MR. HARVEY ZIEGLER

Harvey Ziegler, born March 3, 1920, is a life-long resident of Damascus, Maryland.  He will soon celebrate his 101st birthday and reminisces on his life’s journey.  He states, “I am not a quitter, I am a fighter.”  His journey thus far, and continues to be, in the words of John Lewis, “getting into good trouble.” 

Mr. Ziegler is the lone surviving sibling of 13 children.  He started working (around the age of 16) at the little stores scattered around Damascus.  He walked about ½ mile from his home to work.  He recalls when he went to the store for his mother, several white ladies would yell out to him, “Harvey, bring me some cheese” or “Harvey, bring me some butter”.  He said they would pay him five cents for his delivery services.  By today’s standards that is not much, however, during this time in history he said, “I could buy a big ole’ bag of candy!”

Our honoree attended high school from 1935-1939.   He has held several jobs such as, school bus driver, heavy equipment operator, and was a government employee.  He exercised his good trouble ethic while employed.  As a government employee, he was denied several promotions. With the aid of Congressmen and Senators, he fought for and won his rightful positions.  He proudly acknowledges that he is a firm believer in “fighting for what you believe in.”  He has served honorably with the National Association of Colored People (NAACP) for many years.  From 1959-1977 he was the Youth Advisor and helped with the integration process.  Mr. Ziegler is a veteran.  He served his country from 1941-1945 during WWII.  He served stateside and overseas in Germany.  Thank you for your service.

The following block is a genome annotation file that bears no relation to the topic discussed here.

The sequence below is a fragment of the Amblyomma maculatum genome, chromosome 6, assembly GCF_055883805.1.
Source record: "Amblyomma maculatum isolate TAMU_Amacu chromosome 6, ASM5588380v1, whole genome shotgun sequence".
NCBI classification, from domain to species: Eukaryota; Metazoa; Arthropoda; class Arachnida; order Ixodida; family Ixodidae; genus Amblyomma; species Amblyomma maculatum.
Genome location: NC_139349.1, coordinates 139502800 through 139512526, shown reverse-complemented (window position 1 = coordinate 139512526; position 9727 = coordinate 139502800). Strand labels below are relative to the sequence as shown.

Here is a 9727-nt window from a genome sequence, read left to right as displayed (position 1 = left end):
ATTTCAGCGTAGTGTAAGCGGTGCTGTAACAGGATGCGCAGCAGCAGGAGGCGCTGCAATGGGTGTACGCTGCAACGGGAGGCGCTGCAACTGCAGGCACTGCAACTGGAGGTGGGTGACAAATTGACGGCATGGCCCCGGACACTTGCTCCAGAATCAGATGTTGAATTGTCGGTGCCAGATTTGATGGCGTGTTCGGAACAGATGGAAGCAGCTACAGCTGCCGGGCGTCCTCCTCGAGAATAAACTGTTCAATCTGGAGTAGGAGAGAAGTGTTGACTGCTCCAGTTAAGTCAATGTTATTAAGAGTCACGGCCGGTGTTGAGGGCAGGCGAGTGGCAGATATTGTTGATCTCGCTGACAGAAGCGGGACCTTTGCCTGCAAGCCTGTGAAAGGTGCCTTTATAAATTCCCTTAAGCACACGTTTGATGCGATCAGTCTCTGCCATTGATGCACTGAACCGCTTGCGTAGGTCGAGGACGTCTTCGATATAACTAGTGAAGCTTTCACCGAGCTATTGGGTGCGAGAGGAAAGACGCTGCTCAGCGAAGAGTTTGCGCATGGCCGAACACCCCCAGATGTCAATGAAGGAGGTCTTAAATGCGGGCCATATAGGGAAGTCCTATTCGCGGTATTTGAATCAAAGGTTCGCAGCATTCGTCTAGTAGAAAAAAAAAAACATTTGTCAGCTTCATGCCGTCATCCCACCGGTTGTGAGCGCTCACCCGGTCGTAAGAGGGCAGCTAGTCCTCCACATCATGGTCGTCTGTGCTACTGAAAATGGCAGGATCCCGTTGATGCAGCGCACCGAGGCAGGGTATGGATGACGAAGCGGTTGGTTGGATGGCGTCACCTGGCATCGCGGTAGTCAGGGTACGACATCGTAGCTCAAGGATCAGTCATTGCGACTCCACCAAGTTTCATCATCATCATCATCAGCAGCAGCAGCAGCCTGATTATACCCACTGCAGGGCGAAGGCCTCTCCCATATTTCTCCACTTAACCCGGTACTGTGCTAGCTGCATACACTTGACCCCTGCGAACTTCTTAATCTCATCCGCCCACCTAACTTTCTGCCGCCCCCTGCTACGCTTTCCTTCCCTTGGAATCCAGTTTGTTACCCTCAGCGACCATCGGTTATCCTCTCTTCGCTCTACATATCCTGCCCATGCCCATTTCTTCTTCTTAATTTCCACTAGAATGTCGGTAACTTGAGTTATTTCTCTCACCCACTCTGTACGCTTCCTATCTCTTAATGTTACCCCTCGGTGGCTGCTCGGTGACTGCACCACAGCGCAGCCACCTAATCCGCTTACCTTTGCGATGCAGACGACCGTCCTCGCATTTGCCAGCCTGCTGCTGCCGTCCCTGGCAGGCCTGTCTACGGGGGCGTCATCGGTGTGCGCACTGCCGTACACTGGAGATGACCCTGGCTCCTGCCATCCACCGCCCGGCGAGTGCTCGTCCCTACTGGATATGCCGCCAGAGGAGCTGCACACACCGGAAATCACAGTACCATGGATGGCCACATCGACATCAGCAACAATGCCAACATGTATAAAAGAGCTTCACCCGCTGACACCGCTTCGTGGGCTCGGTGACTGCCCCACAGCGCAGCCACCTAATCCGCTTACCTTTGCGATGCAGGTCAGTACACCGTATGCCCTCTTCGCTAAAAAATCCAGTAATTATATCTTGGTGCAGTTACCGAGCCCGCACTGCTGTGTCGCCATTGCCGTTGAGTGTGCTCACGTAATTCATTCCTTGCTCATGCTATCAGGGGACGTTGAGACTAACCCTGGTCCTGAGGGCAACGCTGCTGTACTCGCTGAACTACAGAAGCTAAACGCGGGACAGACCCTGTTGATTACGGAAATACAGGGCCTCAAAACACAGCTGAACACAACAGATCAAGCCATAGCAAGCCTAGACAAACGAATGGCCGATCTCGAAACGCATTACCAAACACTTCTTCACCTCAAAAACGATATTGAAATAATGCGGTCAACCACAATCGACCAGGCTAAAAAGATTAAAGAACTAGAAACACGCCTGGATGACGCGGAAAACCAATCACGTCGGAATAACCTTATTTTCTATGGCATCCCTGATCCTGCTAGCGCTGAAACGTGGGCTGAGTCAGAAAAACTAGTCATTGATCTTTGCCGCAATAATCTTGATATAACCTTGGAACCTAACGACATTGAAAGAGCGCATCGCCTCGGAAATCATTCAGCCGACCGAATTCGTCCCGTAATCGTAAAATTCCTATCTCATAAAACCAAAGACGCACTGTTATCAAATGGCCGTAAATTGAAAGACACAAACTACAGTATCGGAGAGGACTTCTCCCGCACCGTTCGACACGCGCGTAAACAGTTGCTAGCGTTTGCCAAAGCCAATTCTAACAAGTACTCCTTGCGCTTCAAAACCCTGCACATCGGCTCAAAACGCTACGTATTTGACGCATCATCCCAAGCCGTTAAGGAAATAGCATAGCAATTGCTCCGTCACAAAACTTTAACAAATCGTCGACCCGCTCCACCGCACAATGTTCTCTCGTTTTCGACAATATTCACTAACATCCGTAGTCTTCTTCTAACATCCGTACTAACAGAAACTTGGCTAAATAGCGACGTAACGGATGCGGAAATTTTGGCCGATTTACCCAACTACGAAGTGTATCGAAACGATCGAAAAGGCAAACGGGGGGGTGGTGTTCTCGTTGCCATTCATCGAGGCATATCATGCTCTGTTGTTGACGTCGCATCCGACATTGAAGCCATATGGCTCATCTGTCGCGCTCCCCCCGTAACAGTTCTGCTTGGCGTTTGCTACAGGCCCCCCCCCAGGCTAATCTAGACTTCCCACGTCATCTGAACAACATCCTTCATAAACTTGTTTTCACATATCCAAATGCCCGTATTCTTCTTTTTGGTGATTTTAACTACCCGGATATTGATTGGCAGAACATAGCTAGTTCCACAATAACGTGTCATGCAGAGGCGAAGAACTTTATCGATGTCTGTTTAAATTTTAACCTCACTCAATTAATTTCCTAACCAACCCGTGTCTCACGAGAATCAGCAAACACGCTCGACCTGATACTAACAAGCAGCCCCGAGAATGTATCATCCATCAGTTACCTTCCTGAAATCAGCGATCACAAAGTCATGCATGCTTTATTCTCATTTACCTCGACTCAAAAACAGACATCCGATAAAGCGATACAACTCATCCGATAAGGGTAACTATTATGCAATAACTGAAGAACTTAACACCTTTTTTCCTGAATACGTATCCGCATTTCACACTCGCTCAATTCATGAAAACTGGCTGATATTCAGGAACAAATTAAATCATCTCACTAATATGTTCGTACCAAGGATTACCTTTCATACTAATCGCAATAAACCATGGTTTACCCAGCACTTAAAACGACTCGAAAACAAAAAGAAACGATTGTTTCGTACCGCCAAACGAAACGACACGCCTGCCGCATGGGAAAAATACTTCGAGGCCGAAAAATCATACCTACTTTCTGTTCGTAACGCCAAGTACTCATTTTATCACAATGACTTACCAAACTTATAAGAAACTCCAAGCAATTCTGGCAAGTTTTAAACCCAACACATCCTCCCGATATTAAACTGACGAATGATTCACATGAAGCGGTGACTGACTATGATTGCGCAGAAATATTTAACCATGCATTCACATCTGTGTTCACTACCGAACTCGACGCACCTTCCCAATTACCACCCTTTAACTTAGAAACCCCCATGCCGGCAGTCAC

Mr. Ziegler and his deceased sister, Inez Ziegler McAbee, were front runners for Civil Rights in Montgomery County during segregation. They have been awarded numerous prestigious awards for their leadership. In 2004 they started a non-profit organization called The Damascus Connections Committee. This committee enabled them to support the citizens of Montgomery County with Civil Rights issues along with building unity in the community amongst all ethnic groups.

Mr. Harvey Ziegler, our friend, may God’s blessings guide, support, sustain and empower you as you continue to get into good trouble.  We have come a long way, yet we still have many rivers to cross.